The short question: Is there a way for someone with extremely limited TeX knowledge to build and edit a table with some formatting (certain cells colored, double line borders, standard column/table widths, etc.)?

The long question: I'm at a company now that has a long product line with some parts dating back 30 years. The manuals for these parts are currently written in Microsoft Word, and as you can imagine, there are about as many different formats as there are manuals. The solution is obviously to switch to a program like TeX. I'm perfectly comfortable working in this sort of environment, but I'm not the decider. I need to convince my boss, and to do that I need to make the list of required learning as short as is humanly possible.

After a few days of research into LaTeX and three different editing environments (TeXstudio, TeXmaker, and MiKTeX [TeXworks]), it's clear that tables are going to be the biggest stumbling block for us. I've already found a few tools for building tables automatically, though none of them offer easy editing of an existing table. TeXstudio showed the most promise, with features to align columns, add/delete rows, etc, but these features do not work when you use anything remotely exotic (like \hhline or \rowcolor).

So anyway, what ways are there to build and edit tables for the utterly inept? Below are a couple example tables cause pictures are always fun.

color cells

double border

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    There doesn't seem to be anything special in those tables, so you don't need any special editing help really, just enter the text with & between each cell, and \\ at the end of each row, typing the text is more work than adding the table markup – David Carlisle Oct 17 '14 at 17:47
  • @David Nothing too exotic, like I said, but yet they didn't seem to play nice with TeXstudio's Align Columns command. I did, however, just find a possible answer: In Configure -> Advanced Editor, there are settings to handle different special commands. I'm playing with it now, maybe that's all I needed. – Dave Oct 17 '14 at 17:51
  • well to be honest I've never really wanted alignment on the table source just use & as I would sentence punctuation and let it fall where it falls, let tex take care of the alignment. Of course people need to get used to the idea that the output doesn't look like the input, but that's good thing to get used to:-) – David Carlisle Oct 17 '14 at 17:54
  • @David Of course I'm fine with it. Problem is I need to get this to work for someone who's still programming in BASIC! :-) – Dave Oct 17 '14 at 18:08
  • Well so it indeed looks like by setting the right options TeXstudio does what I want in terms of making table source easier to read, but I'd still appreciate if anyone could point to some other tools I might try out. We use a lot of tables and they go through a lot of edits as we change our product specs and features. – Dave Oct 17 '14 at 18:28

I guess this kind of document have some consistent layout that could be defined in a custom template and the informations are stored in some kind of database?

In the company where I work (small company that makes instruments for veterinary diagnostics) the people in production, lab technicians and sales&marketing use LaTeX without knowing for CoAs, labels, QC reports, etc. We have a custom frontend with a friendly GUI where information can be filled in using forms or loaded from our pdm. The resulting pdfs can then be printed or sent electronically. This system works great even for users who are uncomftable working with a PC.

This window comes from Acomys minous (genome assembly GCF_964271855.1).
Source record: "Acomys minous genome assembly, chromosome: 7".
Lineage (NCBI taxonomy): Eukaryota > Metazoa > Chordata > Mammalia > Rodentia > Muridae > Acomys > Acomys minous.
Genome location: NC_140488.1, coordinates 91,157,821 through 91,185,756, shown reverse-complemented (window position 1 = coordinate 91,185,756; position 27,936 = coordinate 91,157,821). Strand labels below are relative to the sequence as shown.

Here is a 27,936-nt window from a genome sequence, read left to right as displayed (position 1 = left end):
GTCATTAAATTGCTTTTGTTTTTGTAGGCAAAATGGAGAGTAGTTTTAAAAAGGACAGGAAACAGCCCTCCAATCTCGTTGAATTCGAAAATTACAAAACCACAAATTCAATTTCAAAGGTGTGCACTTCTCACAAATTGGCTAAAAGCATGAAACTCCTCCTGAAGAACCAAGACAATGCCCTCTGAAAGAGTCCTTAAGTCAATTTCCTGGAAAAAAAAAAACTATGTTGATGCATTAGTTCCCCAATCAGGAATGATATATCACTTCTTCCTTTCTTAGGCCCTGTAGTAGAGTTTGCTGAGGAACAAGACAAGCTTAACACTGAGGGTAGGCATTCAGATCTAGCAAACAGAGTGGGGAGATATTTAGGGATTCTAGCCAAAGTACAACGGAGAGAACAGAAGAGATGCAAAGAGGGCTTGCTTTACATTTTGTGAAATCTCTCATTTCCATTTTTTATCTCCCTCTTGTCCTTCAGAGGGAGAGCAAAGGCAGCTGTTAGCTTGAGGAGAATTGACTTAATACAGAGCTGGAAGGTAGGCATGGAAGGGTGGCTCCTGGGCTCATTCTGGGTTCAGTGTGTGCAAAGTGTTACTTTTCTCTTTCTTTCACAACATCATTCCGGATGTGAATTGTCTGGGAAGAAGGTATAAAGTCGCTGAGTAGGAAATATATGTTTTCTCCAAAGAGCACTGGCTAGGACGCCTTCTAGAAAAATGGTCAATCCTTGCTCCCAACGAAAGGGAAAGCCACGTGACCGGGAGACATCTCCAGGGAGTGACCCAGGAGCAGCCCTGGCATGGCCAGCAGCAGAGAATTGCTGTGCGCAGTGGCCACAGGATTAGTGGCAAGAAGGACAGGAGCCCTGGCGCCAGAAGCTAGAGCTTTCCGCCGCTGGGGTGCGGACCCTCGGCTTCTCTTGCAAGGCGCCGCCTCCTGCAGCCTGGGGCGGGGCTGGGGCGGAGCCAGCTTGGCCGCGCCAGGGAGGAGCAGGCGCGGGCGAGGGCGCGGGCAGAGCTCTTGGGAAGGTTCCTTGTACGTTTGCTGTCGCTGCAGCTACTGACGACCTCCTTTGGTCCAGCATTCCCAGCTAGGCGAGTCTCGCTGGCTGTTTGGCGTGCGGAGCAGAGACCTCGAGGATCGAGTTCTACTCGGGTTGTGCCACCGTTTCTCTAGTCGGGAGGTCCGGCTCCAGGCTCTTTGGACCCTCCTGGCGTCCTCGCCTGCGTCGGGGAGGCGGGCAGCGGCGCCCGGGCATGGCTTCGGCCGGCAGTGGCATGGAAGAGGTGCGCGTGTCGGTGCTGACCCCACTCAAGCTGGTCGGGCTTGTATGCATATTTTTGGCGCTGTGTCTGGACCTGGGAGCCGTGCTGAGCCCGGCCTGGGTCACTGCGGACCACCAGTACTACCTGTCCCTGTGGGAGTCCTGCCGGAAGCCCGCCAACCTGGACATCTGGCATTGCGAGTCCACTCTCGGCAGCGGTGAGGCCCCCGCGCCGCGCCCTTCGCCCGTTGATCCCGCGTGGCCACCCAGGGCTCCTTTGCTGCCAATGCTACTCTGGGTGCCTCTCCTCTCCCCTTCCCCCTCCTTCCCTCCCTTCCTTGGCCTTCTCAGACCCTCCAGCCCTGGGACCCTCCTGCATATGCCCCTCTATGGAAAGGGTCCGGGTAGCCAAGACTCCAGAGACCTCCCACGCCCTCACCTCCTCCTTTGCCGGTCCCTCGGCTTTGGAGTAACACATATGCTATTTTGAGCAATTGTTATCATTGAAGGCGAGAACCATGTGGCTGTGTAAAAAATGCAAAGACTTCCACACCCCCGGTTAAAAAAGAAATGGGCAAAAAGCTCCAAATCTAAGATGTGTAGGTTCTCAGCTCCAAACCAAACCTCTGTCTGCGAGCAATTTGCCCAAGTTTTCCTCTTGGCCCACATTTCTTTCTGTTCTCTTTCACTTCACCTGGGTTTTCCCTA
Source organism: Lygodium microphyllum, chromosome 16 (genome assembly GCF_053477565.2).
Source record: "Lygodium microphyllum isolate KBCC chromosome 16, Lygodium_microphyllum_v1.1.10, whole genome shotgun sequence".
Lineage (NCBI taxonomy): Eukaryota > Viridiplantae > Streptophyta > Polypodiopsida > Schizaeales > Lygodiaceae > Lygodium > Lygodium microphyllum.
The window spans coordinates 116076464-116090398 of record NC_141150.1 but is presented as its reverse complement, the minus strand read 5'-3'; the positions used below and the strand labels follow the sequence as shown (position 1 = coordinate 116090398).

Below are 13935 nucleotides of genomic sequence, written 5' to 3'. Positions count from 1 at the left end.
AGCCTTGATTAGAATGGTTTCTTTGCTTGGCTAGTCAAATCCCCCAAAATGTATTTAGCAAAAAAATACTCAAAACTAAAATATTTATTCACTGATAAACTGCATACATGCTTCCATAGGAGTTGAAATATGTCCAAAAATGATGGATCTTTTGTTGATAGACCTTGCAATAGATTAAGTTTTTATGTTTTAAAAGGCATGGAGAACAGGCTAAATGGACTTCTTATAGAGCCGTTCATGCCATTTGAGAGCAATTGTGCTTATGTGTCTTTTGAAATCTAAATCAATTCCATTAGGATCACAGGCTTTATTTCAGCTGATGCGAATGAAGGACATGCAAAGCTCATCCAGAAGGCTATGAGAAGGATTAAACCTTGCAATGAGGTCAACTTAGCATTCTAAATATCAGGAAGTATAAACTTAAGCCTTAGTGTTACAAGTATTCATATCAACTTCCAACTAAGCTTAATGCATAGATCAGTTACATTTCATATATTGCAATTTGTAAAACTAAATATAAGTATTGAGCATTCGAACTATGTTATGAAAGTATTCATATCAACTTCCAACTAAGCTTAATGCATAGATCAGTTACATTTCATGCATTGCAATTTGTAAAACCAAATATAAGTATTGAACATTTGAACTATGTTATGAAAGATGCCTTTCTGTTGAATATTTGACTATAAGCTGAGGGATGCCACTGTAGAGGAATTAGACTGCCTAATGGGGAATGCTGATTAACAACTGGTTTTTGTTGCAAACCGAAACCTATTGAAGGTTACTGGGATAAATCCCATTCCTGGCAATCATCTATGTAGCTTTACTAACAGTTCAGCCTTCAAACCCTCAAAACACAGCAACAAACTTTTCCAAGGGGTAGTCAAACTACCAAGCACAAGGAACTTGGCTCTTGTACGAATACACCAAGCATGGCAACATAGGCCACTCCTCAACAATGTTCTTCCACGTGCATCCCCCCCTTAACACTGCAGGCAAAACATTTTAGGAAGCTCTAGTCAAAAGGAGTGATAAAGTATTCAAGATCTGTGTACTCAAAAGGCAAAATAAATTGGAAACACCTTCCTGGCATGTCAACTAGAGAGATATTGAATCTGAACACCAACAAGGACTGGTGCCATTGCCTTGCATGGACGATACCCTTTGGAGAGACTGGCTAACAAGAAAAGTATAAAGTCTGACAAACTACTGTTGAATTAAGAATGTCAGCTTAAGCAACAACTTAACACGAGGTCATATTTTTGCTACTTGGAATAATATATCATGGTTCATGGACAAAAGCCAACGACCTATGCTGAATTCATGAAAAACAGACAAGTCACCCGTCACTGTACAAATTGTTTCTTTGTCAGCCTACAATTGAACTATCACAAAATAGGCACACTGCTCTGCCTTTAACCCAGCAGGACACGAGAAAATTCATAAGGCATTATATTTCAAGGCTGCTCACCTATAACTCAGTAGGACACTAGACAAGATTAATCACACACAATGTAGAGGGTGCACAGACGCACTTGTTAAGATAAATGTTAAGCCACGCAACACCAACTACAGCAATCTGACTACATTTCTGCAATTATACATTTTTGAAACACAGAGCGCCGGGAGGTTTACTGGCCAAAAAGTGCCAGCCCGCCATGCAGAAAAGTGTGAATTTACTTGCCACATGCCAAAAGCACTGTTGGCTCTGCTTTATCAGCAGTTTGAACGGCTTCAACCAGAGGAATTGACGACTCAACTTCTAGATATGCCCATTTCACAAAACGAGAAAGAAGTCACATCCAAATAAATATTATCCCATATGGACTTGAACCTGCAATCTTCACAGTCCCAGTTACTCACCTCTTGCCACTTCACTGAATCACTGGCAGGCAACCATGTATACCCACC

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    This sounds interesting. So if I understand correctly, you have some standard documents and a front-end that hides all the LaTeX stuff so anyone can just fill out a form and produce a lovely document. How is this front-end built? – Dave Oct 17 '14 at 18:27
  • It's build in C++. It interfaces with our instruments (using LIS), our Sharepoint server (using gSoap) and a couple of SQL databases. The information is written to temporary input files with a large \setup{key=value, ...} structure and subsequently, pdfLaTeX is called to process the information based on custom documentclasses/packages. – Martin Heller Oct 17 '14 at 18:36
  • Possibly not recommend to convince your boss to start using LaTeX but it seems very interesting :) – user263485 Oct 17 '14 at 18:41
  • Agreed, a bit too sophisticated for us but I'm making a mental note. – Dave Oct 17 '14 at 18:45
  • The point is that only few (in our company only me) need to know LaTeX to write templates. Everybody else just uses the same frontend to generate documents with up-to-date information and consistent layout. – Martin Heller Oct 17 '14 at 18:51

If you want to convince your boss to start using LaTeX, you can show him/her Excel-to-LaTeX or an online version to ex­ports the cur­rent se­lec­tion of tables in Excel to LaTeX. I don't think migrating from Microsoft Word to Microsoft Excel would cause any trouble for someone who has used Microsoft for a long time.

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  • I agree with @user263485. I've just been getting to grips with LaTeX tables, and I've found that Excel2LaTex is a good way of getting large tables into LaTeX. It's an Excel add-on, and the only fiddly bit with Excel 2010 is getting it installed. Once installed it's really easy to use, and once you've got your basic table into LaTeX it's not too much work to fine-tune it. – Mark Birtwistle Oct 17 '14 at 20:37

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